One of the principle New Testament verses on discipleship is Paul’s admonition to Timothy: “And the things that thou hast heard of me among many witnesses, the same commit thou to faithful men, who shall be able to teach others also” (2 Timothy 2:2). The Greek word for faithful is ‘pistos’, which can be translated “trustworthy” or “loyal”. It is used to speak of loyalty to a person, a cause, or an official duty. Paul was looking for men like Timothy, whose character would be defined by loyalty - men who would defend the sacred deposit of truth committed to their trust (1 Timothy 6:20).
The Bible is full of stories of loyalty, and of the courage of those who stood by a friend, or a just cause, even when it was costly to do so. A loyal person doesn’t look for a convenient way out when duty or danger challenge their level of commitment. This is why it is a virtue worthy of praise. We all admire the loyalty of Jonathan, who dared to defend David when he was unjustly accused by Saul. What about Ruth? In reply to her mother-in-law’s request for her to return to homeland, Ruth said to Naomi: “Intreat me not to leave thee, or to return from. We can also speak of Zadok, who served as high priest when David reigned. He stood by David when Abasalom rebelled and pronounced himself King because he knew that God was with David. Later on, when Adonijah strove to succeed David on the throne, Zadok rejected his ambitions and anointed Solomon as the lawful successor to the throne (1 Kings 8:8 and verse 39). In the New Testament. there is Luke, who stood by Paul when others forsook him (2 Timothy 4:10-11), and Mary Magdalene, who never wavered in her devotion to Jesus: even the lifeless body of her master was dear to her.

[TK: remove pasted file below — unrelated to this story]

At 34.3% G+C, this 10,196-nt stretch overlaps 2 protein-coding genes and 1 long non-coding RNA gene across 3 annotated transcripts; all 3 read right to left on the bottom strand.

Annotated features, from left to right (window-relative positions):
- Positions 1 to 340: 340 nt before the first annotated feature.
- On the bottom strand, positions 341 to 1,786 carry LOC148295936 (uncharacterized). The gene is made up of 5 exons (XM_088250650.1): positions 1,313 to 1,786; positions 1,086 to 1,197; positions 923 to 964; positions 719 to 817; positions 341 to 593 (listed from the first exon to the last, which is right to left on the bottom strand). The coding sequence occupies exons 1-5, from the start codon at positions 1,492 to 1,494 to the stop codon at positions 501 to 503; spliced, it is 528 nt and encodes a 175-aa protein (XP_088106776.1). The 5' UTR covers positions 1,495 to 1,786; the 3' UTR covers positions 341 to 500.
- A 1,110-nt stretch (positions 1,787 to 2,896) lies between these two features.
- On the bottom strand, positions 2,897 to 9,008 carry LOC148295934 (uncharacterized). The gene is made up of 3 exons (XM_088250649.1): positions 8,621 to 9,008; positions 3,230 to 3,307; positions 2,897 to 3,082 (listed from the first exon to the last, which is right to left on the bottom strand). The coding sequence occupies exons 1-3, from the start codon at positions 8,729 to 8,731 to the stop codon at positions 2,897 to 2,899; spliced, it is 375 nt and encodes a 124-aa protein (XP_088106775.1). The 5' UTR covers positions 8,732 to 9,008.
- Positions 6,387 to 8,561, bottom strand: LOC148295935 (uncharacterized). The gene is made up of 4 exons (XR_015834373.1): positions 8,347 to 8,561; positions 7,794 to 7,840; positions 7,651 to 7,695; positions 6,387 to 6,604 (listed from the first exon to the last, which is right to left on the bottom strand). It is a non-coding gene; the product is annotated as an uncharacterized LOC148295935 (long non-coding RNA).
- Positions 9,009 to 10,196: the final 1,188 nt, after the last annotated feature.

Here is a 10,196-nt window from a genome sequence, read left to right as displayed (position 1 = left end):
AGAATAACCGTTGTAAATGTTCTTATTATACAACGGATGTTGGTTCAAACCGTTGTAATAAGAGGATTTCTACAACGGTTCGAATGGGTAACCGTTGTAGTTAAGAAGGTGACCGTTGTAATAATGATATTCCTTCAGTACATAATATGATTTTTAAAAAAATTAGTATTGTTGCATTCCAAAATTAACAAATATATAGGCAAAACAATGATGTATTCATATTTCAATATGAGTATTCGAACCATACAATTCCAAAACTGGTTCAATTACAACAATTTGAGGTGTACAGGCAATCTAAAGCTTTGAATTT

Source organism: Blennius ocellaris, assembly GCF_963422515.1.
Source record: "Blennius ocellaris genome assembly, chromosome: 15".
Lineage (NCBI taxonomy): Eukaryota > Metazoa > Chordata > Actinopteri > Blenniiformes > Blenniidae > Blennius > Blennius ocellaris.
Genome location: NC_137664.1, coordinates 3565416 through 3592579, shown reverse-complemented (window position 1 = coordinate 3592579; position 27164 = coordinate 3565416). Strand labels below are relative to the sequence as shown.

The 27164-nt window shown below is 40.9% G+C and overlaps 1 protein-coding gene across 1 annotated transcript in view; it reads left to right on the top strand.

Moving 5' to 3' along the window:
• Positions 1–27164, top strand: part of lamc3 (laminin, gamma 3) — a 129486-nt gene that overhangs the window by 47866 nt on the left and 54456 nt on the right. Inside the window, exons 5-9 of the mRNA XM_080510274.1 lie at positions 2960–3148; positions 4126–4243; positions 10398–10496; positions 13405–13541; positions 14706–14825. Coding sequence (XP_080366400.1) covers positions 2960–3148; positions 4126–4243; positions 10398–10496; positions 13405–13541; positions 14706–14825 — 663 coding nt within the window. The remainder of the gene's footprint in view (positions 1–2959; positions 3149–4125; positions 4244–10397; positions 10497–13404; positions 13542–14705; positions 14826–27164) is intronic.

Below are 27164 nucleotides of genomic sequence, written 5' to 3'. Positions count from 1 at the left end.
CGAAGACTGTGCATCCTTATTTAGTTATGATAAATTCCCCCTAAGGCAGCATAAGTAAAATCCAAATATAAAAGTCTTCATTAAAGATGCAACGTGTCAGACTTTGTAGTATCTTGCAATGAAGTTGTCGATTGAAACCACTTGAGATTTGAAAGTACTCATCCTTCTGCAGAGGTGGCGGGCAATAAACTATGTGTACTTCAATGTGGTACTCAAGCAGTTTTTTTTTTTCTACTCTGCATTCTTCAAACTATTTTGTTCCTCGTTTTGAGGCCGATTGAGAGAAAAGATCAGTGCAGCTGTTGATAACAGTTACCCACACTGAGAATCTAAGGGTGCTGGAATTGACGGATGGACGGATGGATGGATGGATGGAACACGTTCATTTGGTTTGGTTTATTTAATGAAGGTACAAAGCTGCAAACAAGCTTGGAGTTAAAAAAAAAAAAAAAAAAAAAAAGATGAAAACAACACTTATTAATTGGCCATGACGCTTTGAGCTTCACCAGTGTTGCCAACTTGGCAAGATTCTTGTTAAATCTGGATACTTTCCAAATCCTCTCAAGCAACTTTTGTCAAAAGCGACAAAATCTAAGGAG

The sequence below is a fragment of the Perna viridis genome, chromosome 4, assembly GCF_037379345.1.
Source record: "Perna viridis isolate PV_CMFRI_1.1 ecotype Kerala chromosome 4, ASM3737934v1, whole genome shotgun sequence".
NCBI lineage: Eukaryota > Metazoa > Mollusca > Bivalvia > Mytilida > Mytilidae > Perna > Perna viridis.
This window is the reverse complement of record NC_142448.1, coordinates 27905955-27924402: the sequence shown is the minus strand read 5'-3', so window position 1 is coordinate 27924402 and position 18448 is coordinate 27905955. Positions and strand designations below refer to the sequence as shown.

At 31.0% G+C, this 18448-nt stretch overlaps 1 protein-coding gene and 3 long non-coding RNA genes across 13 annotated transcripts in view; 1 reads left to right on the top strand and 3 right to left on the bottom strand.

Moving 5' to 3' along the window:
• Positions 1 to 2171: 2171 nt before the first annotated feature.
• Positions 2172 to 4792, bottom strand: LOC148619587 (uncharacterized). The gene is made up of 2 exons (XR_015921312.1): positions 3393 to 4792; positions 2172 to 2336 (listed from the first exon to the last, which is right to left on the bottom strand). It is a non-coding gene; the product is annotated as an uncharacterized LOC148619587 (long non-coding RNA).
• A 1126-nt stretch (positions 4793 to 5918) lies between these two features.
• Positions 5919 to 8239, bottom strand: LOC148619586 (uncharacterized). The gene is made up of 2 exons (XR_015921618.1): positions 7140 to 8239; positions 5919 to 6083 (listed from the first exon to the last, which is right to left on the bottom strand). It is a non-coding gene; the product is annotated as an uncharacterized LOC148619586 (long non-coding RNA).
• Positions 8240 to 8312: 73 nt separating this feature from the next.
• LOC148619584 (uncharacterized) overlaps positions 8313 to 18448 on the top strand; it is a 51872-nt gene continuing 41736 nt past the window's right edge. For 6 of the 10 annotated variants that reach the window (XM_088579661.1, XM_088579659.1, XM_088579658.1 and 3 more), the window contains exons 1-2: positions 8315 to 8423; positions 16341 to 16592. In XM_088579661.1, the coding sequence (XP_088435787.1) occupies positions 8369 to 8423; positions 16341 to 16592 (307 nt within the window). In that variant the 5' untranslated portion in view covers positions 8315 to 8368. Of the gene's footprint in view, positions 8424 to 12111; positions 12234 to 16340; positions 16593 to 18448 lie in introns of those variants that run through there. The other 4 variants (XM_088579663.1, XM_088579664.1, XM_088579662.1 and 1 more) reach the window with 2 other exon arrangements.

Many other examples of loyalty could be cited; still, I would have to conclude that loyalty is an uncommon trait. Why? It is so because loyalty is what you do, not what you say. Peter told Jesus: “Though I should die with thee, yet will I not deny thee” (Matthew 26:35). Jesus reminded him that before a cock would crow a second time, he would, in fact deny Jesus - not once, but three times (Mark 14:30). Let us not forget that it was a supposed friend who betrayed Jesus with a kiss for a mere 30 pieces of silver. “Treachery,” you say! Indeed it was, but the heart of man is molded in the likeness of Judas Iscariot. We naturally put our own cause first and not the cause of others. We seek to elevate our desires, rather than labor to promote the work of another whom God has called to a worthy task. It requires the work of God in our hearts to put others first, as we seek to follow Jesus (Philippians 2:4-5). He unselfishly drank that bitter cup His Father had ordained (Mark 14:36). But I ask you now, where would we be, if He not been loyal to the redemptive work He was given to do? We would all be bound for hell.
Brethren, I pray we will not be as other men and seek our own good. I pray that no opposition or evil incentive will deter us from being loyal men and women of God. May the Lord help us to examine our hearts. Are we loyal to His Word? Are we loyal to our husbands, wives, and children? Are we loyal to our friends? Are we loyal members of a biblically sound local church? I trust we are, and I know that God will richly reward such devotion. How thankful I am to all of you who are loyal friends, brothers, and sisters in Christ. “A friend loveth at all times, and a brother is born for adversity” (Proverbs 17:17).
Be strong and of good courage,